PROVIDENCE BAY – It was while having a casual interview last week with the new executive director of 4elements Living Arts, Kirsten Nelson, that she casually mentioned she was supposed to be in Ottawa that evening to win a major award.
“If I was in Ottawa today I would be receiving an award,” Ms. Nelson told the Recorder. Although not at the awards ceremony, she did receive the Barbara Vanderhyden Mentorship Program award for her mentoring of young students in science, through the ‘Let’s Talk Science’ organization.
Dr. Vanderhyden established and oversees two science outreach programs, Let’s Talk Science/Parlons Sciences, which aims to make science fun for students in Ottawa-area schools; and Science Travels/La Science Voyage, which sends teams of grad students to deliver science workshops in remote First Nations and Inuit communities in the far North.
“I’ve been a mentor for three years, from pre-school students to those in Grade 12,” Ms. Nelson, who holds a degree in mathematics, told the Recorder. “The program in general is to inspire kids’ interest in science. And basically, I and other mentors go into classrooms and try to promote science.”
She said it is fun visiting students in classes in Ottawa and her mentoring has included trips to remote communities such as Deer Lake and Attawapiskat. “It is a really neat program,” she said. “All of the training and your trip and accommodations are paid for.”
“I guess I’m a good mentor,” she said modestly.
Dr. Vanderhyden specializes in ovarian cancer research at the University of Ottawa and Ottawa Hospital.
Let’s Talk Science is funded through a variety of organizations across Canada.
As was reported earlier this spring, Ms. Nelson was appointed by 4elements Living Arts as executive director. Previously, she held the position of director of curriculum at TVO.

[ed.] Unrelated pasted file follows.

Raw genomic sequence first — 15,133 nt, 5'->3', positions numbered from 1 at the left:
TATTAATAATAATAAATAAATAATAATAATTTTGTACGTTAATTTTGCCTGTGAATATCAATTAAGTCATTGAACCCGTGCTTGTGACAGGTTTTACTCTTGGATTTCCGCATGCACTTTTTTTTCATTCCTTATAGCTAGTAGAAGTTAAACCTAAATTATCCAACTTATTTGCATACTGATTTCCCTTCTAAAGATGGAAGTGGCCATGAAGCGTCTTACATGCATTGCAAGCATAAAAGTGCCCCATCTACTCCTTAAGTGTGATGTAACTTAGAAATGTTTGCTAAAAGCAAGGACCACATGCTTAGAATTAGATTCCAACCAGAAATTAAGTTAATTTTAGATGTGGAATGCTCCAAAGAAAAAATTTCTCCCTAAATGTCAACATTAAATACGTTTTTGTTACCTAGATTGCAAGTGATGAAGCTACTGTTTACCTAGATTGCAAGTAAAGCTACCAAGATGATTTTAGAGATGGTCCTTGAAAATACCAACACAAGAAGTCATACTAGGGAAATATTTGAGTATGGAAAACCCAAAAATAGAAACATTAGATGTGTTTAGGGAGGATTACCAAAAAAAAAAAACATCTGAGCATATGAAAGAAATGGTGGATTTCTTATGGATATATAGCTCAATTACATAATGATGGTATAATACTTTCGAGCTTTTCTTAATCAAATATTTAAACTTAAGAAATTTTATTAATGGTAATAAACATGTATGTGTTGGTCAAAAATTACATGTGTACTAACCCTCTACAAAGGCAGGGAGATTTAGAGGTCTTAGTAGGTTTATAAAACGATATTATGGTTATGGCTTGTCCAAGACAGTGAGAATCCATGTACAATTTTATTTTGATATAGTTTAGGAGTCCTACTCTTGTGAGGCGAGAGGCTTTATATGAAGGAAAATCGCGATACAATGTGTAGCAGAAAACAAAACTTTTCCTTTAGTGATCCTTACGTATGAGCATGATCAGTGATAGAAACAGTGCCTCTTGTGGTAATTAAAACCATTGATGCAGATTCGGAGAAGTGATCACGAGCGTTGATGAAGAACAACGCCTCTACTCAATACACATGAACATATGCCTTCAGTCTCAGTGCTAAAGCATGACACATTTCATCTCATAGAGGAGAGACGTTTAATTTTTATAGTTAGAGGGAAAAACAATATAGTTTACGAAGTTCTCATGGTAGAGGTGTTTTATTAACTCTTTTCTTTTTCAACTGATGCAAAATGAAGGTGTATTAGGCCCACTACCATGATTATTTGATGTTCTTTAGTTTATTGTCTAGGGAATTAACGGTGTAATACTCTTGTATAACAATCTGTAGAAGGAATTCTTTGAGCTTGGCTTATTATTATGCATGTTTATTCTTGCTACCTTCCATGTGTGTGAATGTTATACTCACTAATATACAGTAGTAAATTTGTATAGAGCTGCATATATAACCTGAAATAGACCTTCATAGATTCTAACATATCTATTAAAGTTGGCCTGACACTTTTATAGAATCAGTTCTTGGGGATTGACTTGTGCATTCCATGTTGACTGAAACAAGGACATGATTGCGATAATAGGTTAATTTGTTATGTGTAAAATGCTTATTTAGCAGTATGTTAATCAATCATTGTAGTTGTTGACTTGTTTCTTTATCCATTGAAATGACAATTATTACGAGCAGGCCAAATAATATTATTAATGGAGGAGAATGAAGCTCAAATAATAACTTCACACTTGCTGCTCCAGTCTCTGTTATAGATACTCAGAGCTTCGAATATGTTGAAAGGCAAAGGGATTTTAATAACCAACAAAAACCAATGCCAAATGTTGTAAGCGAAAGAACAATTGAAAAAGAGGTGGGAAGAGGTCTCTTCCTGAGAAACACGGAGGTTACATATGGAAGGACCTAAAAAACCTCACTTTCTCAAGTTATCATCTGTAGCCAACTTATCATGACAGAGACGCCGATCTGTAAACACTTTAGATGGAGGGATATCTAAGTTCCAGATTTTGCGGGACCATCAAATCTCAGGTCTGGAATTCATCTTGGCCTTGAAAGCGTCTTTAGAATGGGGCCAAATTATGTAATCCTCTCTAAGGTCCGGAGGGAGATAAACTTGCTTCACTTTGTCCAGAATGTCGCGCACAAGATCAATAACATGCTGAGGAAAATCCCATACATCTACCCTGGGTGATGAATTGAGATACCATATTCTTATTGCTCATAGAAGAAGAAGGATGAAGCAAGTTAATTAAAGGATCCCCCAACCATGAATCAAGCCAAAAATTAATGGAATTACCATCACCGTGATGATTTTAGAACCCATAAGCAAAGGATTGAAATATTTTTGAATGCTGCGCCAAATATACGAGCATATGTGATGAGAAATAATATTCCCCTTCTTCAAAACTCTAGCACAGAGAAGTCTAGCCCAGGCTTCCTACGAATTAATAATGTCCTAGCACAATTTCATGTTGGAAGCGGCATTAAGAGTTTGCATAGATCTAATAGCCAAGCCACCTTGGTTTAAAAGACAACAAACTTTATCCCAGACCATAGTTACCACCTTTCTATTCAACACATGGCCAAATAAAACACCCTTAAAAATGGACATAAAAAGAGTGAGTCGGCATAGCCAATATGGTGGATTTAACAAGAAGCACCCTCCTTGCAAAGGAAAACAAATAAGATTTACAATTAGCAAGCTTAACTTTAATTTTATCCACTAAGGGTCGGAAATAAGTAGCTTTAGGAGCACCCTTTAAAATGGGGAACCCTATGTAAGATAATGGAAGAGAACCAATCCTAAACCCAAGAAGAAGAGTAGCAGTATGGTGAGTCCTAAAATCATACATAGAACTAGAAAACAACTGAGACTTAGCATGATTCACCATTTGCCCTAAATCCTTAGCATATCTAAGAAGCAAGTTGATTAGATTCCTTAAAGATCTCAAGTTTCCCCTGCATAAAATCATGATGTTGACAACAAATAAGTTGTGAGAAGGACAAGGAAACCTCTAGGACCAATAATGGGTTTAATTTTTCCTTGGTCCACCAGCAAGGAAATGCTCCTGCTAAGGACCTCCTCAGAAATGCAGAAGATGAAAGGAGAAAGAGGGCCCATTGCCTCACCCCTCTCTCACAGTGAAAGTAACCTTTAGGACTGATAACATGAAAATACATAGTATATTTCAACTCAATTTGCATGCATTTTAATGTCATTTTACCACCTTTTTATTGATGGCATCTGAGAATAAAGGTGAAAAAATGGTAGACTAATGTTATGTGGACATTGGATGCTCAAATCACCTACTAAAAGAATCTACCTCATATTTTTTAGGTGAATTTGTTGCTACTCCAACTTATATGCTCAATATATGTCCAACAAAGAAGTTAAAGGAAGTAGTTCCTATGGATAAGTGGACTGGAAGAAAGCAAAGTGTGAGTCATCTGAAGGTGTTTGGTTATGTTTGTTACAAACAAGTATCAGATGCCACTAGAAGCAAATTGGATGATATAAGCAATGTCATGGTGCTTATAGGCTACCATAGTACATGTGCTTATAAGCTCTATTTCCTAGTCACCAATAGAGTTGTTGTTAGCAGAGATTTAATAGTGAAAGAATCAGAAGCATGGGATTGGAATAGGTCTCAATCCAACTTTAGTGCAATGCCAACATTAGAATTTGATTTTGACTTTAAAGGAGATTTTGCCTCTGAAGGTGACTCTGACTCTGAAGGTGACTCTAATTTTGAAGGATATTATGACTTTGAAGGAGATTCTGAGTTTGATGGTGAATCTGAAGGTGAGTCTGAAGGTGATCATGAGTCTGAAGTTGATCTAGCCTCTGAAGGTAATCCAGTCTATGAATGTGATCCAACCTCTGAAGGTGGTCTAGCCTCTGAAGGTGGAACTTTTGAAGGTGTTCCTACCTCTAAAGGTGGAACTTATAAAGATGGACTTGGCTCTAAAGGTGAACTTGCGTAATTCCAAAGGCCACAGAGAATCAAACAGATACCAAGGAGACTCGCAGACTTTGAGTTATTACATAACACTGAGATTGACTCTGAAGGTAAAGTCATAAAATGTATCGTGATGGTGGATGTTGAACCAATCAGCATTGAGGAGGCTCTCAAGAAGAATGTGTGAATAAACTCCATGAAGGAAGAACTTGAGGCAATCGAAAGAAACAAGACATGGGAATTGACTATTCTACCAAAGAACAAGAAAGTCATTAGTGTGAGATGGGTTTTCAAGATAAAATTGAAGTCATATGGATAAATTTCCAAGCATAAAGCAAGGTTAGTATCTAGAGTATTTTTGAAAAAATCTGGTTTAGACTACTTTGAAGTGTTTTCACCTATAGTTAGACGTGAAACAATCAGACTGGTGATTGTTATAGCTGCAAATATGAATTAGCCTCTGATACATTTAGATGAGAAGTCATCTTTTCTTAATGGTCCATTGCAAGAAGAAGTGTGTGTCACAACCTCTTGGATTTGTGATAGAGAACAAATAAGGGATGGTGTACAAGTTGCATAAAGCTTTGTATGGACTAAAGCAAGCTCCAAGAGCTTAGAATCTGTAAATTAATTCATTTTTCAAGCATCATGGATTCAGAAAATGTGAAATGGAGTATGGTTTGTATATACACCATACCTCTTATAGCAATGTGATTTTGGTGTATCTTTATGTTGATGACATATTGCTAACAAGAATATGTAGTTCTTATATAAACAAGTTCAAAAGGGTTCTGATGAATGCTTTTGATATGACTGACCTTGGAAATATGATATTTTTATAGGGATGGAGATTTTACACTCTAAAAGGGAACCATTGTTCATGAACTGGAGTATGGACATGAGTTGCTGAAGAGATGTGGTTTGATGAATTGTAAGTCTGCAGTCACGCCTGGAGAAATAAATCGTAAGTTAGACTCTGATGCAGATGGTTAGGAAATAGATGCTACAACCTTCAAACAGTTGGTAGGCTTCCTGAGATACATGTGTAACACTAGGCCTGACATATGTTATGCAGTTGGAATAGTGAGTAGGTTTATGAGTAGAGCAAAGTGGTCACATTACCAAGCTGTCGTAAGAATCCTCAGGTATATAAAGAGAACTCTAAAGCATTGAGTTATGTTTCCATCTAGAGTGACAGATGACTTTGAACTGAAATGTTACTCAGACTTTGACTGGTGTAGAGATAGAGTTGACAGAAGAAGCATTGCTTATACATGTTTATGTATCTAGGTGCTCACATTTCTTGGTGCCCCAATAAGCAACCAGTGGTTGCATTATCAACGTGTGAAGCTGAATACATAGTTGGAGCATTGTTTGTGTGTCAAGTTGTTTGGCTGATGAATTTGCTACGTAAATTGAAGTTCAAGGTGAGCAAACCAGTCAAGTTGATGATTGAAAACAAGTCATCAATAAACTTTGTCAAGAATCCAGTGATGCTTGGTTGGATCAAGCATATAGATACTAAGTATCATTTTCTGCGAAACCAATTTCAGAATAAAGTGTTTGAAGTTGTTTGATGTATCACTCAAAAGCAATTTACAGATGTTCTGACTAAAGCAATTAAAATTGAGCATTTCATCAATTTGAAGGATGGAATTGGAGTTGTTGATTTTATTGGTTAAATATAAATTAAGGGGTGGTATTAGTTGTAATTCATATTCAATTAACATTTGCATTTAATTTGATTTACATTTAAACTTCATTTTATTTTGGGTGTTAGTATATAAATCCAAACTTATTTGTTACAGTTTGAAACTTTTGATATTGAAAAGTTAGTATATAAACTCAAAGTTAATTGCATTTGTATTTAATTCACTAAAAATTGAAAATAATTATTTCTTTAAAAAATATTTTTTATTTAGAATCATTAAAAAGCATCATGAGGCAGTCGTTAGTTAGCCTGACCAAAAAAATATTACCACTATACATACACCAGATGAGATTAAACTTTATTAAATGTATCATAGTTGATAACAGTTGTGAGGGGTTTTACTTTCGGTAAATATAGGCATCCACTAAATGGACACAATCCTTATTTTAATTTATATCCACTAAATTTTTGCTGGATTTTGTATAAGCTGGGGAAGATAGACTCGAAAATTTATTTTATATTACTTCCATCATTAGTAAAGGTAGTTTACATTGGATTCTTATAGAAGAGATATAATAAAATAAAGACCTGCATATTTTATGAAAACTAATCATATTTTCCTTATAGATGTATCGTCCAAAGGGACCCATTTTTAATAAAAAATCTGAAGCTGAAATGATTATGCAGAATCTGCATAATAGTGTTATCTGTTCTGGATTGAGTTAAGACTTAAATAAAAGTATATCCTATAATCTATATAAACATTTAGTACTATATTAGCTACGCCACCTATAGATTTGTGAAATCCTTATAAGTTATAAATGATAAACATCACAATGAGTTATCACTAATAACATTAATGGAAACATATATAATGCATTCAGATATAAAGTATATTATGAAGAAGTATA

Born in Sudbury and raised there and in Thunder Bay, Ms. Nelson has been visiting Manitoulin for 20 years and has made her home near Providence Bay since 2014. She holds degrees from Waterloo, York and Carleton universities and is a member of the Ontario College of Teachers.
She spoke to the Recorder last week about some of the upcoming events she and 4elements will be involved in.
“At this point we have the annual Elemental Festival, which returns to Kagawong September 26-29. We haven’t announced the (musical) acts, but stay tuned. We will be having three acts each evening, along with art workshops, movies to be held in Kagawong at the Old Church on the Hill, dance, theatre companies and stuff for kids to enjoy.”
Events will take place at the Park Centre, Old Church on the Hill and the Riverbend Stage, said Ms. Nelson. “And if we receive government funding most of the events will be free, except for some of the music.” She stressed that even if funding is not unearthed, the festival will be going ahead.
“Our second priority currently is looking for grants,” said Ms. Nelson. “Whenever a government grant is available, I feel the Island should get its fair share awarded. We are working on grants that fall within our mandate: arts, community and land. And we are working co-operatively with Kenjgewin Teg and Debajehmujig Creation Centre in a professional relationship, to prevent holding events at the same time. And, by working in co-operation with other groups, it is more appealing to the government when they are looking at which groups to support financially.”
“One other important thing we should talk about is that we, 4E, gave up our office in Kagawong a while back,” said Ms. Nelson. “We want to make sure people know we are still operating Island-wide. We’re open to any possibility of a new location to use and are hoping to get a grant to have a mobile studio that we could move to different festivals, powwows, artists-in-residence events and the like. And this mobile studio would act as our office. If funding falls through we will then look at renting a building and will take any community suggestions on locations we could look at.”